My Calling to be a Peer Coach

Posted on February 28, 2024 by Derek B. Johnson MD, FACS, CPEC

Updated February 28, 2024

I am a surgeon and a coach. And while I don’t specifically work with a sports team, I do work with other physicians as a peer coach, a trained partner who helps physicians become more successful.

Peer coaching isn’t therapy. It doesn’t treat psychological pain or trauma or work to address underlying barriers to optimal living. Rather, a peer coach asks powerful questions to help clients discover, or rediscover, their own personal resources, resources they can use to improve their communication skills, manage stress and in other ways be the best people they can be.


To Talk Things Through

While surgery is my main pursuit, I consider coaching as much of a calling as medicine. I came to it after personal struggles that led to my being coached through  VITAL WorkLife’s Peer Coaching program.

There was a time in my life where I was dealing with stress at work and stress at home in my marriage. I participated in peer coaching and it was really helpful to talk things through, to get support so issues at home didn't flow into work and issues at work didn't flow into my home life. I wanted to understand how best to manage stress and make communication improvements.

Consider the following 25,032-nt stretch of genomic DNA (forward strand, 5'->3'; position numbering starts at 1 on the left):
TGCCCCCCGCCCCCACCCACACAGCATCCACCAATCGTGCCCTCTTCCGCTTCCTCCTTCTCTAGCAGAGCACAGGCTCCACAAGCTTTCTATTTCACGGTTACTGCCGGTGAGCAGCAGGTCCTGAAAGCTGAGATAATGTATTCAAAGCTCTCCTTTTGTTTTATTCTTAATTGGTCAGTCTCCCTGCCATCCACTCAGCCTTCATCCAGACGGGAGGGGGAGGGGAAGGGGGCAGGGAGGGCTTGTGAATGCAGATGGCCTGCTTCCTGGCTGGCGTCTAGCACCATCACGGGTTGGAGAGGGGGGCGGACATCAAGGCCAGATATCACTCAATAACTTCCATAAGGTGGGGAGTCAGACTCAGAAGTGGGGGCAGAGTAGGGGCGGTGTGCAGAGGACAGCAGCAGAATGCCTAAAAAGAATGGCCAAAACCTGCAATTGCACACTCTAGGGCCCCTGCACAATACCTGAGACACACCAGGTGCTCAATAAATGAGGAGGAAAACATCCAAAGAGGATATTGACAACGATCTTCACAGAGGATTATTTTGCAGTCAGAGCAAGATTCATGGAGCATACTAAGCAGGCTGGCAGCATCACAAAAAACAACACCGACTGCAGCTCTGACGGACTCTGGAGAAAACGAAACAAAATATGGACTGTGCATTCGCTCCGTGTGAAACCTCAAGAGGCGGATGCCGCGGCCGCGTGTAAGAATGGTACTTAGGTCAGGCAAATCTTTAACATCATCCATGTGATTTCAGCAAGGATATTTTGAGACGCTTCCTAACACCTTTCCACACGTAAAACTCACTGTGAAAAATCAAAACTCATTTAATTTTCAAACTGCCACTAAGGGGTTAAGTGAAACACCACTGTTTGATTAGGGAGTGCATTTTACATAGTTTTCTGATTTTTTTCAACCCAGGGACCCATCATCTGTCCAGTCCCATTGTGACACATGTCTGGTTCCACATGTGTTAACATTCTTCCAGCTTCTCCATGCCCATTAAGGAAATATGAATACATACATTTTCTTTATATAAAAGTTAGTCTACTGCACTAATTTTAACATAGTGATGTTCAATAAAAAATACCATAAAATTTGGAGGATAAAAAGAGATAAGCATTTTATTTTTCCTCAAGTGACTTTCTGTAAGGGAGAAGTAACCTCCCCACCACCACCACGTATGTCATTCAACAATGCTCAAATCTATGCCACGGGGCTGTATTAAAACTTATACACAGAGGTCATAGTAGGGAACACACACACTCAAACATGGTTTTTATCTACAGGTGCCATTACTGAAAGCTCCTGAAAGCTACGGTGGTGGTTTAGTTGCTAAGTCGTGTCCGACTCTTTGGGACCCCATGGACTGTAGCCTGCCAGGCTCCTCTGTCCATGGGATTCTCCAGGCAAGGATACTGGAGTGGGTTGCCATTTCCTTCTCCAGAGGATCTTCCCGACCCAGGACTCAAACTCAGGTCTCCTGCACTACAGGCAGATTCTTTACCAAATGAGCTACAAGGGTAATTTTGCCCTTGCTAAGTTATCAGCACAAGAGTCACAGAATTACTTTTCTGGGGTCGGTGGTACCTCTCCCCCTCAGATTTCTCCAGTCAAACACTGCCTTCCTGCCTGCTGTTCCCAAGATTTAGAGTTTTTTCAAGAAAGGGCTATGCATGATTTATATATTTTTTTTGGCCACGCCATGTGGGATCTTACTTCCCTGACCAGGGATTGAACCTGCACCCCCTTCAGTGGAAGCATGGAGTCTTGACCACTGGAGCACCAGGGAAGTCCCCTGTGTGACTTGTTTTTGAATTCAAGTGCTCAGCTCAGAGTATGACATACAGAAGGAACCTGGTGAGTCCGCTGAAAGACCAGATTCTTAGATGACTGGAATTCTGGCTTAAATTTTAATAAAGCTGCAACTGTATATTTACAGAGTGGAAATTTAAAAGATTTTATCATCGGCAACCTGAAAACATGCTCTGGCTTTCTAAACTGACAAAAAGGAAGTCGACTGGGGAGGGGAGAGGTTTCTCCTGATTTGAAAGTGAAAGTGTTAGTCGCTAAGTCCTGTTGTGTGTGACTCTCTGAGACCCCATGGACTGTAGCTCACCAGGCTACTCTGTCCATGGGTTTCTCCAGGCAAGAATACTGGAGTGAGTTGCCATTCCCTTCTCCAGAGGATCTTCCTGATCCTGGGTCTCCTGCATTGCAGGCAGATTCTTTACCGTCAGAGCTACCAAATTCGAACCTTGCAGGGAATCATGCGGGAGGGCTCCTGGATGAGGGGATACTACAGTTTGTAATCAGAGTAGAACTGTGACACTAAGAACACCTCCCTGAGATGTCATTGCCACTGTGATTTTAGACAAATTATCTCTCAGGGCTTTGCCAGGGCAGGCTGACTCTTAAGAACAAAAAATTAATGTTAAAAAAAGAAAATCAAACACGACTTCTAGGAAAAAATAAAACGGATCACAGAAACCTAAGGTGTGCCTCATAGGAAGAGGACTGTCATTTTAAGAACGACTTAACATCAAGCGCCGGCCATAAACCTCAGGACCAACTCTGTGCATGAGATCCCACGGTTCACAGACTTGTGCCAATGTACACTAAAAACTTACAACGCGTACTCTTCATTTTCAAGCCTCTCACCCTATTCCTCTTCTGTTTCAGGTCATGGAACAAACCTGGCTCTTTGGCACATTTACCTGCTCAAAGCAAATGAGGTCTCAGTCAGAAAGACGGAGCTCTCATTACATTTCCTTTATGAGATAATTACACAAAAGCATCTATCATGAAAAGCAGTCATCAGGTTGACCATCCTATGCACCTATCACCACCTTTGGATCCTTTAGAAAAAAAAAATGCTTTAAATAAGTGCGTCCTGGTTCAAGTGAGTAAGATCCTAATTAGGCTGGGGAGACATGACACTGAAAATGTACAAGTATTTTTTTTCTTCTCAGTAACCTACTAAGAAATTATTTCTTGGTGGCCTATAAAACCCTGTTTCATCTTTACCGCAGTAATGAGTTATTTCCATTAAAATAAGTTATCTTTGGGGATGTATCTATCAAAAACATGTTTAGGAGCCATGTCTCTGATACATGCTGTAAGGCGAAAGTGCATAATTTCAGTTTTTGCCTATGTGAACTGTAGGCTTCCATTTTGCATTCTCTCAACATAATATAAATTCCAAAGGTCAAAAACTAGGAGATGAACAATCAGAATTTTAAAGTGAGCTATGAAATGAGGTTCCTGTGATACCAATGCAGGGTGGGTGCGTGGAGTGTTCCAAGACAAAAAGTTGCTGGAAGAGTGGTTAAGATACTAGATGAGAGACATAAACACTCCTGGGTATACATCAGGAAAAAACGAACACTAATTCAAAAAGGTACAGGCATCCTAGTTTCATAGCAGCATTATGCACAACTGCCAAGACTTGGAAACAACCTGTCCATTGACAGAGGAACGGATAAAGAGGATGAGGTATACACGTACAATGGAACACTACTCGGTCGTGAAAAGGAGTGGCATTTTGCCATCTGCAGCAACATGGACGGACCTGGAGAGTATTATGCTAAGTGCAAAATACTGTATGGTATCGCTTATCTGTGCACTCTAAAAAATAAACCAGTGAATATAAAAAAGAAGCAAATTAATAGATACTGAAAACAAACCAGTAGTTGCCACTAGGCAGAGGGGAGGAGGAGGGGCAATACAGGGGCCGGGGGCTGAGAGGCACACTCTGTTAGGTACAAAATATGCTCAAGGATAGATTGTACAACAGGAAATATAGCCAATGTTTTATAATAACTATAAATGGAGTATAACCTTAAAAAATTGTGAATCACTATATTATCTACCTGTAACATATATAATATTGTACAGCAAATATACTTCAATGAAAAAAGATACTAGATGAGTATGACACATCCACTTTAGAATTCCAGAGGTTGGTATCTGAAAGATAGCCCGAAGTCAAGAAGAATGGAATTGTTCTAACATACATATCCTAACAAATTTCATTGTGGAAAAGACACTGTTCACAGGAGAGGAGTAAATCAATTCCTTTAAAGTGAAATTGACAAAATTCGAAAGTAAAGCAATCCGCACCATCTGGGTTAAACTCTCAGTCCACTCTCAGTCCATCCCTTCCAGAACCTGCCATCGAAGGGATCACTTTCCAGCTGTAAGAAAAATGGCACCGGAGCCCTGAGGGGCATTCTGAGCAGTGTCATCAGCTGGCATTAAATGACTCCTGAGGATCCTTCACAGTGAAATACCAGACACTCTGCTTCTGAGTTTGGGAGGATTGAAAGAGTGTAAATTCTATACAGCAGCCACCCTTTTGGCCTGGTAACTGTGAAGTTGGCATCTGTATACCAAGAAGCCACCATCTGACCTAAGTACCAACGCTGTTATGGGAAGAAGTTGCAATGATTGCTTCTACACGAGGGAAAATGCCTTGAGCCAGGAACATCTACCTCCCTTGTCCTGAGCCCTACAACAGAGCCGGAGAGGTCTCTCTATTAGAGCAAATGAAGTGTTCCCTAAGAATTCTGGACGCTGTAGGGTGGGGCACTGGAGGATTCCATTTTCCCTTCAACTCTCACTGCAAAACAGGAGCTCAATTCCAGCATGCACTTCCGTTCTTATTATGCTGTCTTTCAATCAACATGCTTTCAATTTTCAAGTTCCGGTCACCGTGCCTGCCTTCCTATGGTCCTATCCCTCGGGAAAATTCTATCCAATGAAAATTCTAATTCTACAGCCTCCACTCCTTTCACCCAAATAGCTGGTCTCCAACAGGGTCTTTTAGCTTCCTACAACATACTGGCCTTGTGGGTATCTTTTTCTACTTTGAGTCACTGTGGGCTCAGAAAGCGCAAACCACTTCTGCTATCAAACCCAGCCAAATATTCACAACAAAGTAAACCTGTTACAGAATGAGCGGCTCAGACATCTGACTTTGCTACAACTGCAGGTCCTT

The process worked, the experience was very impactful and I knew I could be a better me. This led me to think how I could help others—so I started to get some training.

I studied conflict resolution and mediation—and also signed up for coach training with the Georgia-based CaPP Institute (the acronym stands for Coaching and Positive Psychology). I completed the training and began practicing my second calling in 2019, mainly working with physician clients referred through VITAL WorkLife.

Complementary Callings

How do my two callings support each other?

My medical training and experience mean I have an instant understanding of the requirements and pressures under which my clients work and that helps save time and build trust. At the same time, coaching has benefits for me. It’s almost as therapeutic for me as it is for my clients and I can watch people transform. Some clients I've had use the exact same words I used to use in describing my own problems. I know where they are because I've been there. And then, as we go on with their sessions, I really enjoy seeing them start to recognize they could do this better.

For more on what coaching is and how it can help physicians and the organizations in which they work, read my recent article available here.

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